My employer, Credo, consults for colleges and universities, many of whom were spurred by the protest movement in response to George Floyd’s murder to spend some days in mid-June in reflection and discussion of what led to the racism in our world. Credo decided to do much the same, and today is that day. There were, of course, preparations and meetings with lists of readings and podcast resources in the weeks before. Someone suggested “journaling” which to me meant adding another blog post. Beyond that, simply having a day like this on my schedule brought back memories.
My mother used to tell a story that a stranger rang our doorbell when I was very young, and that I ran to tell her that there was a chocolate man at the door. I’ve often wondered if I really made that connection between skin color and food color. We lived in a mostly white Long Island suburb, but I recall there was at least one little dark-skinned girl in kindergarten, Felicia. I remember talking to Felicia, probably teasing her like all the girls, but her quietly responding, “I’m tellin’.” Which was no fun at all.
Later we had a sitter who if we didn’t behave, punished us with a drop of hot tabasco sauce on our tongue. So we behaved. As I recall, she worked for us for quite a while. But then my folks took two of us on a vacation, and we came home to find my younger siblings and about two dozen of Mrs Brown’s family in our swimming pool. I had never seen so many dark bodies. That was the last we saw of her.
I was around ten when we moved to a still-rural (but soon to be suburban) area in Maryland, and a lot of things changed. My teacher went from being Mrs Grant to Mrs Lee, which I thought was enormously funny. At school, we stuck out with the NY accents we didn’t realize we had, and the other kids called us, “city slickers.” At the ES, our classes were perhaps a quarter to a third black students. For some reason many of the black boys sat in the back row. A few of them could barely read aloud, which puzzled me because they could talk like anyone else. Mrs Lee was local and read to the class from Huckleberry Finn, but her pronunciation of the Southern dialect didn’t sound like it had in my head.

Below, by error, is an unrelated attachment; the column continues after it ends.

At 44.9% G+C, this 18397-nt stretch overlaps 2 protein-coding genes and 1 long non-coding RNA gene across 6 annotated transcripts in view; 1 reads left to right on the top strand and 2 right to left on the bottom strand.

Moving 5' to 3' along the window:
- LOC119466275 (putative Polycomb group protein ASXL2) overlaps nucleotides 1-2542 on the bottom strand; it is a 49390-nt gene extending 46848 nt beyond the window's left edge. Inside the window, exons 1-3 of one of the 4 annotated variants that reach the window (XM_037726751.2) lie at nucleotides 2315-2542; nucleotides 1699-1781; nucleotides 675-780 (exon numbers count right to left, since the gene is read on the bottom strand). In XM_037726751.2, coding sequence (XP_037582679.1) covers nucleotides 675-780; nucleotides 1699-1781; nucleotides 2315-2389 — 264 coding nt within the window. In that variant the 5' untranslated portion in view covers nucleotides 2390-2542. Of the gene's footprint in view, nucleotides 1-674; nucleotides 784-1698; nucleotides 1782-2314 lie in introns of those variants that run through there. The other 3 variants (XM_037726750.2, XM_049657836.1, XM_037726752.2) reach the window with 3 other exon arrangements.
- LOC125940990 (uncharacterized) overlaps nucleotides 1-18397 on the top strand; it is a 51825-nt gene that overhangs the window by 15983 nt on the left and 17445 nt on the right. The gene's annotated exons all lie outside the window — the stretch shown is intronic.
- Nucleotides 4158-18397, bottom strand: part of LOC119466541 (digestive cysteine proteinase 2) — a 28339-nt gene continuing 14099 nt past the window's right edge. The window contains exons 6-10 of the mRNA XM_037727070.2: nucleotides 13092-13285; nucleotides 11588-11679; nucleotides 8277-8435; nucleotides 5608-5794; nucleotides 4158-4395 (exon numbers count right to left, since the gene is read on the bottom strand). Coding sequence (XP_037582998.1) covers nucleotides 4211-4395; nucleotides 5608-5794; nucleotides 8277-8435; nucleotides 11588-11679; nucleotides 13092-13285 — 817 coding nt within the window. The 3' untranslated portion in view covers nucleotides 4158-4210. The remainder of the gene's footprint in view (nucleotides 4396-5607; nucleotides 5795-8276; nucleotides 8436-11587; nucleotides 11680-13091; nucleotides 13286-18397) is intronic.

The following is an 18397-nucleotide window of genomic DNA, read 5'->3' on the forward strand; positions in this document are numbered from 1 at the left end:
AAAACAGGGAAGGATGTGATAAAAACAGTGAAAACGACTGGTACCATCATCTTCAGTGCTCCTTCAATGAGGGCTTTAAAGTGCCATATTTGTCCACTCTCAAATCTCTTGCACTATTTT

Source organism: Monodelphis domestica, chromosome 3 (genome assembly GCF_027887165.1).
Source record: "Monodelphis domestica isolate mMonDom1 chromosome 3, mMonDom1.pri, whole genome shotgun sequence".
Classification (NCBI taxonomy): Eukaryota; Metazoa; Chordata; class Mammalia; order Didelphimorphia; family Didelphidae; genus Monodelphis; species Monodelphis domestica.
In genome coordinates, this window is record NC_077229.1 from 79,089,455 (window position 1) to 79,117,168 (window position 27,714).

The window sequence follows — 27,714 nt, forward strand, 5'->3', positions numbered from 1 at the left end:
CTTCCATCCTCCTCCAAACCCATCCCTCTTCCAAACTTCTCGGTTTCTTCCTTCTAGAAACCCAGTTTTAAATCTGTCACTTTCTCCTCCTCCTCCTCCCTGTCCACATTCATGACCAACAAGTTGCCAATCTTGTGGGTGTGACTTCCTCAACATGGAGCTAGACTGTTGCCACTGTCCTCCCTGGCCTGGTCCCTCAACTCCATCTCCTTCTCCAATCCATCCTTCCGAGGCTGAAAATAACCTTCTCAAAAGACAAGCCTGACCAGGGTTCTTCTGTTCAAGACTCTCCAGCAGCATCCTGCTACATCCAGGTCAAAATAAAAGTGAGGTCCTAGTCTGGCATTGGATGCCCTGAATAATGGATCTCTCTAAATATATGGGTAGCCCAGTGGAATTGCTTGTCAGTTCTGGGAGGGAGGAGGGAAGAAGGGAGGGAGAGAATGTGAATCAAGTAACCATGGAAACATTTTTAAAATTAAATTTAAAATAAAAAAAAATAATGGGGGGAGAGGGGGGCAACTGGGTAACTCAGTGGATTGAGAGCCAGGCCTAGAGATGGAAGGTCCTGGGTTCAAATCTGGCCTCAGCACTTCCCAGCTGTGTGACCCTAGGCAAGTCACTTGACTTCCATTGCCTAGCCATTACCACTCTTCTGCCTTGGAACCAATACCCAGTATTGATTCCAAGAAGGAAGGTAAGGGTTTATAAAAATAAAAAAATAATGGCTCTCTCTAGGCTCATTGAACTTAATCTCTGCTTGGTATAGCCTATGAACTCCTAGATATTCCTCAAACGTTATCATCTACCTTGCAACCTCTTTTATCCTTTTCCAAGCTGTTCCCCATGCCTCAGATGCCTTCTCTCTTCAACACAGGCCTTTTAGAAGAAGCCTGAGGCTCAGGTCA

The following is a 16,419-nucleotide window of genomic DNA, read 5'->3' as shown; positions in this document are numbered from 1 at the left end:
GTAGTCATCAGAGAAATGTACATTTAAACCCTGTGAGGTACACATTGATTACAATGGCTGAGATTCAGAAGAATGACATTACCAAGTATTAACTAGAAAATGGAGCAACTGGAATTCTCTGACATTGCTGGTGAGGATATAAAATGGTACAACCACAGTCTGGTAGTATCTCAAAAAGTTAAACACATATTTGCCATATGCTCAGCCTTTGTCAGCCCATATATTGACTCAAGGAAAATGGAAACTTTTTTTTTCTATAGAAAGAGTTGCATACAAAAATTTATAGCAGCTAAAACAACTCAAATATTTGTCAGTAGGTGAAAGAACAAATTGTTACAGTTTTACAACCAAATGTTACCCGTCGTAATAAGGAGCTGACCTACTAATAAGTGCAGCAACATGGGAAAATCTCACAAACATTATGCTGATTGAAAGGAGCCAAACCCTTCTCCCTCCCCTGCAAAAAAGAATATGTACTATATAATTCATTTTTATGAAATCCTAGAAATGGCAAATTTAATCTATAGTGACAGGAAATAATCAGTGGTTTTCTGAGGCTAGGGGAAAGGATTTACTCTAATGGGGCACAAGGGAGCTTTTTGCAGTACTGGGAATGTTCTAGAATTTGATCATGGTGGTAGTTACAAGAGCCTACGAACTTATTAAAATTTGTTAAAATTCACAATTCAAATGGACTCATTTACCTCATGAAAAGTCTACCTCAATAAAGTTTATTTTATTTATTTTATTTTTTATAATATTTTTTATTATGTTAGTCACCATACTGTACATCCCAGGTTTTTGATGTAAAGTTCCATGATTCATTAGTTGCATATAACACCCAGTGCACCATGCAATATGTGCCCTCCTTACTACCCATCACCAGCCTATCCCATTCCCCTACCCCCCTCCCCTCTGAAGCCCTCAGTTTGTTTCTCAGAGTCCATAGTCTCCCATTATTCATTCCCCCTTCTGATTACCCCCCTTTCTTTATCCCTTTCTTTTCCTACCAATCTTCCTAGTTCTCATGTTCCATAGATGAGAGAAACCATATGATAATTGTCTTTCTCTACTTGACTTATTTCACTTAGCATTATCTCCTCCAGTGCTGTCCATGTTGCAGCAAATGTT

Later I had Mr Jackson, my first black teacher. I truly believe he liked me, but I wasn’t particularly observant of rules, and he often punished me and sometimes my unlucky friends with the long, flat Board of Education across my backside. I remember he broke it on one of us once, and wrapped it back together with masking tape. After that broke, too, he taped three yardsticks together. For music we had Mr Thacker, who would play standards on the piano, by ear, while we sang along. He sent Mr Jackson among us to remove those singing off-key, and I got culled. For three decades I was convinced I couldn’t sing.
Junior High was more of the same, except different teachers. We had a black art teacher, Mr Washington, who used to do silk screens while we were sketching or painting. He also let the black girls bring in their record players and play 45s, so I heard a lot of music, like Grazin’ in the Grass, that they never played on middle-of-the-road radio. (Until they played the Hugh Masakela instrumental cover.) One day he came in wearing sunglasses. The talk was that he had been tear-gassed while marching in DC. It was truly amazing to me that such a laid-back man would have been marching in the streets.